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Vocabulary

QuestionAnswer
Ataxia Tremor like movement with delayed initation
Adiadochokinesia "Not moving together" to preform rapid movements
Dysmetria Faulty distance between two points (inability to estimate ROM to reach target)
Dyssynergia Faulty woking together (movement appears jerky)
Tremors (2 types) 1. Intentional tremors 2. Resting tremors
Dysarthria Faulty speech
Nystagmus Involuntary control of the eyeballs
Choreiform movements Uncontrolled, irregular, purposeless, quick, and jerky motions (may happen in sleep)
Athetoid movements Slow, worm-like motions (does not happen in sleep)
Spasms Sudden involuntary muscle contractions
Ballism One side of the body
Dystonia Faulty muscle tone or tension
Hypotonicity Flaccidity of muscle, muscles feel soft, no resistance, and cannot hold position
Hypertonicity Spasticity/ increased resistance to passive stretch
Hypertonicity (mild, moderate, and severe) Mild - may feel resistance during PROM (full ROM is attainable) Moderate - constant resistance during PROM (full ROM is attainable) Severe- strong resistance during PROM
Parietal Lobe Responsible for sensory information that had to do with taste, temperature, and touch.
Temporal Lobe Responsible for processing auditory information from the ears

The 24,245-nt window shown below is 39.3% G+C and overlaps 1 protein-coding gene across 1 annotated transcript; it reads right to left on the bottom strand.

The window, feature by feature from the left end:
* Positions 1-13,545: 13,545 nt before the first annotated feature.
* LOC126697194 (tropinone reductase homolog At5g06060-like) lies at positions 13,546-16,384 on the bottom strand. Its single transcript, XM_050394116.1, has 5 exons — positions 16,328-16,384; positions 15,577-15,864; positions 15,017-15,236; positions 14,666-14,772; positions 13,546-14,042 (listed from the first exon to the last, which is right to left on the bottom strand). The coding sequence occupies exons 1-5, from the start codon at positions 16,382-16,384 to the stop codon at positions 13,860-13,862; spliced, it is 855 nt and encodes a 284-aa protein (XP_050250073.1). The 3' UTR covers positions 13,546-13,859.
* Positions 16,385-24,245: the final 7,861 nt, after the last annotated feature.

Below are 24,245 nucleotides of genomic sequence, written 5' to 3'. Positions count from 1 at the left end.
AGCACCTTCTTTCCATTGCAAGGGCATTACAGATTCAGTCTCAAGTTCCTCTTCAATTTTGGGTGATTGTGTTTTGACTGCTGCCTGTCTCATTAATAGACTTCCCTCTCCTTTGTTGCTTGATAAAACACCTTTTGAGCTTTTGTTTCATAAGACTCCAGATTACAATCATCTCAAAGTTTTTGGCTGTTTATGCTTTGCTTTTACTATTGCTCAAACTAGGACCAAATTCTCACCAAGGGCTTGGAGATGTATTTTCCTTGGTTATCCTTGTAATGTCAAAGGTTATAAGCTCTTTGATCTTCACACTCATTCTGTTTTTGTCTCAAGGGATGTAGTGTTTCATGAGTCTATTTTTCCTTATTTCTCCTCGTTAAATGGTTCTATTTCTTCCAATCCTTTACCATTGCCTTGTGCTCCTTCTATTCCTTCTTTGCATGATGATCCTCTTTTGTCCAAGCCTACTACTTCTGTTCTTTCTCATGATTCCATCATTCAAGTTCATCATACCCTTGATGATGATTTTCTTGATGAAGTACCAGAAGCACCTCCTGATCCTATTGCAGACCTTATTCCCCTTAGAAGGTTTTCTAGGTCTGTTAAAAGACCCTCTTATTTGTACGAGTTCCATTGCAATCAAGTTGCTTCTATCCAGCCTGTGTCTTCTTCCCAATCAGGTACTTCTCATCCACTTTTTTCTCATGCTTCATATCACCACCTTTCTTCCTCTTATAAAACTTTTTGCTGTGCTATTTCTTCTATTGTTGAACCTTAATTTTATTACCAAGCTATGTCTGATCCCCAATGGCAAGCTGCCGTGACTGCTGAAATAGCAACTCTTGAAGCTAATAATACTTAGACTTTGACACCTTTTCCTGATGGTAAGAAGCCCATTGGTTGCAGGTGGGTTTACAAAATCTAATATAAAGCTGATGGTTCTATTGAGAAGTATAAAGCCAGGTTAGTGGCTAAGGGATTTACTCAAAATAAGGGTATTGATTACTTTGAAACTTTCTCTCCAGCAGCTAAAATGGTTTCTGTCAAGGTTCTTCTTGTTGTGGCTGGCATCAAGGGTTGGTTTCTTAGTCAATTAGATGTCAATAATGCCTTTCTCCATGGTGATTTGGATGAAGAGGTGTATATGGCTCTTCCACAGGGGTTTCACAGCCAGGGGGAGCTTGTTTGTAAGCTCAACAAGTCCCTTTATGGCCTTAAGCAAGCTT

Occipital Lobe Responsible for processing visual information from the eyes
Frontal Lobe Responsible for mental processing
Feedback Provide information about performance
Feedforward Uses sensory information to plan movement
Olfactory sensation Declines with age, decreased sense of smell affects the ability to taste, influences emotional state and evokes memories
Hyposmia Diminished sense of smell
Anosmia Lose of sense of smell (interferes with detection of environmental orders- safety issues)
(P) arosmia Pleasant odors may be distorted
Proprioception Unconscious sense of joint position and motion
Graphesthesia Identification of numbers and letters when they are "written" on the skin
Body Scheme Awareness of body parts, the position of the body and its parts in relation to themselves and the enviroment
Asomatognosia Severe loss of body scheme
Praxis Ability to plan and perform purposeful movement
Apraxia Inability to plan and perform the motor acts needed
Ideomotor praxia Inability to perform an action on command a motor skill
Constructional apraxia Inability to draw, copy, or construct designs
Dressing apraxia Inability to plan and perform a sequence needed to dress
Finger agnosia Naming, Identifying
Declarative (or explicit memory) (2) 1. Episodic memory 2. Semantic memory
Episodic memory Personal hx and life experiences
Semantic memory General knowledge shared by a group example: rules of social behavior
Procedural memory Cannot tell, but can perform the action
Prospective memory Ability to remember events that are set to occur in the future
Anosognosia Total inability to recognize deficits "lack of insight/awareness"
Acalculia Inability to perform simple mathematical tasks
Alexia Unable to read
Agraphia Unable to write
Diplopia (Double vision): good to cover one eye to remove that double vision.
Figure-Closure Ability to for ex. see a stop sign and although a portion of it is blocked from a tree, you know it’s a stop sign.
Figure-Ground Ability to distinguish an object from its background
Pattern Recognition Able to distinguish an object from its surroundings